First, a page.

Darussalam Enterprise’ (DARe) food and beverage (F&B) incubation programme Kontena Park officially launched its fifth cycle on June 1 with eight vendors looking to grow their homegrown brands.

Since its launch in 2017, Kontena Park has seen 33 vendors generate $1.2 million in sales cumulatively in its four prior cycles – which provides 12 months of tenancy at a monthly rental rate of $350.

The facility underwent a major renovation in 2019 to feature an all-new design, while the training and support provided to vendors during their tenancy has also been developed to reflect the latest industry trends and best practices.

The objective of Kontena Park is to help early-stage F&B businesses – especially those based from home – gain their first experience operating in a commercial setting, while also building up their capabilities through dedicated training, mentoring, and coaching for them to be able to progress onto operating their own establishments after graduating.

The programme today requires applicants to first join DARe’s Micro Business Bootcamp, taking three weeks, then submit a business plan, and undergo a food review and interview. The finalised vendors will then receive their own unit along with a complementary point-of-sale (POS) solution and a subscription to an online accounting software to automate record keeping and manage their finances.

Vendors also have access to other DARe initiatives including financing, marketing support, and industry-specific business opportunities.

More than 10 alumni of Kontena Park have successfully graduated to operating their own premises including Moisjito, Seven Sporks, and Kopitiam Ka Ginab. Here’s a quick look into the latest eight vendors who hope to follow in their footsteps.

Security personnel turned chef: Pondok Qaya

At the first unit of Kontena Park is 38-year-old Jeratallah Jumat, a former security personnel turned chef, looking to build a name for himself under Pondok Qaya by serving nasi lemak.

It’s been six years since Jeratallah first began selling to friends and family, before stints across the years at food stalls in Gadong and Salambigar.

Now a full-time business owner and chef, Jeratallah’s menu is all about his signature nasi lemak with four options of protein: spiced fried chicken, sweet black pepper beef, hati buyah (beef lungs) cooked with soy sauce, and sambal sotong (squid in chilli paste).

Father and sons serve Middle Eastern-inspired ‘over rice’: Warong Dewa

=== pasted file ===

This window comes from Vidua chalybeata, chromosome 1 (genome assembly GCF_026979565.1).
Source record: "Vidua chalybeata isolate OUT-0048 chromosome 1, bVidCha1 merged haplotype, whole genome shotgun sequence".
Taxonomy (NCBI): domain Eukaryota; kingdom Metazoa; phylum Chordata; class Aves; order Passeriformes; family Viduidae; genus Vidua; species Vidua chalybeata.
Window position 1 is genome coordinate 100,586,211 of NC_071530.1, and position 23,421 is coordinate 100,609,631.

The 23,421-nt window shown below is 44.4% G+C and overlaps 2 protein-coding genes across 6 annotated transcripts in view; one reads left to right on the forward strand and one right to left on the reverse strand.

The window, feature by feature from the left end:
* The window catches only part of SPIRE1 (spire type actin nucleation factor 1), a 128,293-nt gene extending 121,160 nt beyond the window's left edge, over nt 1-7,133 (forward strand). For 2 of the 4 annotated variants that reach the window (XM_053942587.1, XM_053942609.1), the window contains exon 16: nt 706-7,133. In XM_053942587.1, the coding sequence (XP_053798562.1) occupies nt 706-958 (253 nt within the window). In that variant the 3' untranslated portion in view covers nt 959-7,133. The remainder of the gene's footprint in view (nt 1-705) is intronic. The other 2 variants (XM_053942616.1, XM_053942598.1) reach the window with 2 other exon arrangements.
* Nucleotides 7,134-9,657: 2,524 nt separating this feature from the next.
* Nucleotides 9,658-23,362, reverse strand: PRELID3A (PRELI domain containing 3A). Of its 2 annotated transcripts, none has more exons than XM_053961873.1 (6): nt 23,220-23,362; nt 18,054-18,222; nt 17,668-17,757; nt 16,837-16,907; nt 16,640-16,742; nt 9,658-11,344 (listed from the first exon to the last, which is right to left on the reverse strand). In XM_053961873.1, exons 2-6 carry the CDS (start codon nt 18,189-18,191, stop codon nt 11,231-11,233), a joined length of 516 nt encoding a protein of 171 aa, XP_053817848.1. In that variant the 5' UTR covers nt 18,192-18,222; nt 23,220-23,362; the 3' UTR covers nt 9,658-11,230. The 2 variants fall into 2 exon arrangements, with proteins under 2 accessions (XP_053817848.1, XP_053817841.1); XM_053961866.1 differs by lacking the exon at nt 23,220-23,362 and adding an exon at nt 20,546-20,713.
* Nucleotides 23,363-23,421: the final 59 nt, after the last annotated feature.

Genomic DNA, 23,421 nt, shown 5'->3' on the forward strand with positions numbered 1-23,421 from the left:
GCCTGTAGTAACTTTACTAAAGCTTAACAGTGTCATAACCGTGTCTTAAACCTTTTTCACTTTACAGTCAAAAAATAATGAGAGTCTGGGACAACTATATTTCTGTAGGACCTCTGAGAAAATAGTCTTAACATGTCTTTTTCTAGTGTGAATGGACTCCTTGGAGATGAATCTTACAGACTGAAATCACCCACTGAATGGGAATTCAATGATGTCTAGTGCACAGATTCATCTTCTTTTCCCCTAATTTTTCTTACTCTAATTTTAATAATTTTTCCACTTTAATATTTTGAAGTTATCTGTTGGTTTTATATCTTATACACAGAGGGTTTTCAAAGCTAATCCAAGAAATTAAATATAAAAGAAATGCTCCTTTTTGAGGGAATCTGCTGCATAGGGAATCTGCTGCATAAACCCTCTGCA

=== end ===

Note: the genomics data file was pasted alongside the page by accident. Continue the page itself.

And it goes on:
Inspired by Middle-Eastern street food, Hj Md Salleh Abdul Kadir and his two sons Abd Hafiz and Abd Hariz specialise in ‘over rice’ – a bed of yellow rice served in a tray with either chicken, beef, or lamb on top. Customers can also have the same proteins – which are richly spiced – inside a wrap.

“The business started in 2012, after I quit my job with Royal Brunei,” said Hj Md Salleh. “Initially we were serving Asian warong (foodstall) style; like fried rice and different type of fried noodles, but we eventually wanted to create something different.”

The growing popularity of Middle-Eastern street food in the West, as evidenced by chains such as The Halal Guys, spurred Hj Md Salleh to experiment with developing a new menu for Warong Dewa/Dewa Selera.

Now more than a decade into running his own business, Hj Md Salleh admits that he’s long overdue to learn the fundamentals of managing a business – outside of cooking and serving customers.

“When we stopped by Kontena Park a few years ago we were impressed but we learned that it was more than just the physical (space); there was the training that DARe was offering,” he said.

“We have experience in cooking and customer service, but things like book-keeping; we’ve never done before. Now we are doing so religiously; though it’s not easy, it’s the right stepping stone for us to be a successful business, so we can open our own outlet one day.”

After more than a decade in the industry, chef starts own business: My Dish by Azeem

Having spent his 20s working in the kitchens of Royal Brunei Catering and The Empire Hotel before leading the catering section of Maersk Drilling’s operations in Brunei, Md Azeem Md Yasan decided to begin his 30s by building his own business.

With his extensive background, My Dish by Azeem has served up dishes from several different cuisines, but for his Kontena Park stint, he’s developed a breakfast-lunch-focused menu to cater to the surrounding offices of Anggerek Desa Technology Park. 

Each dish is cooked fresh upon order; with three main categories of items – fried noodles, fried rice and roti canai.

“We started this business during the pandemic, after the contract from my last job was up, we (my wife and I) were weighing up other job options or starting our own business,” said the 33-year-old, who participated as a Kontena Park pop-up vendor for several weeks before applying for a year-long tenancy.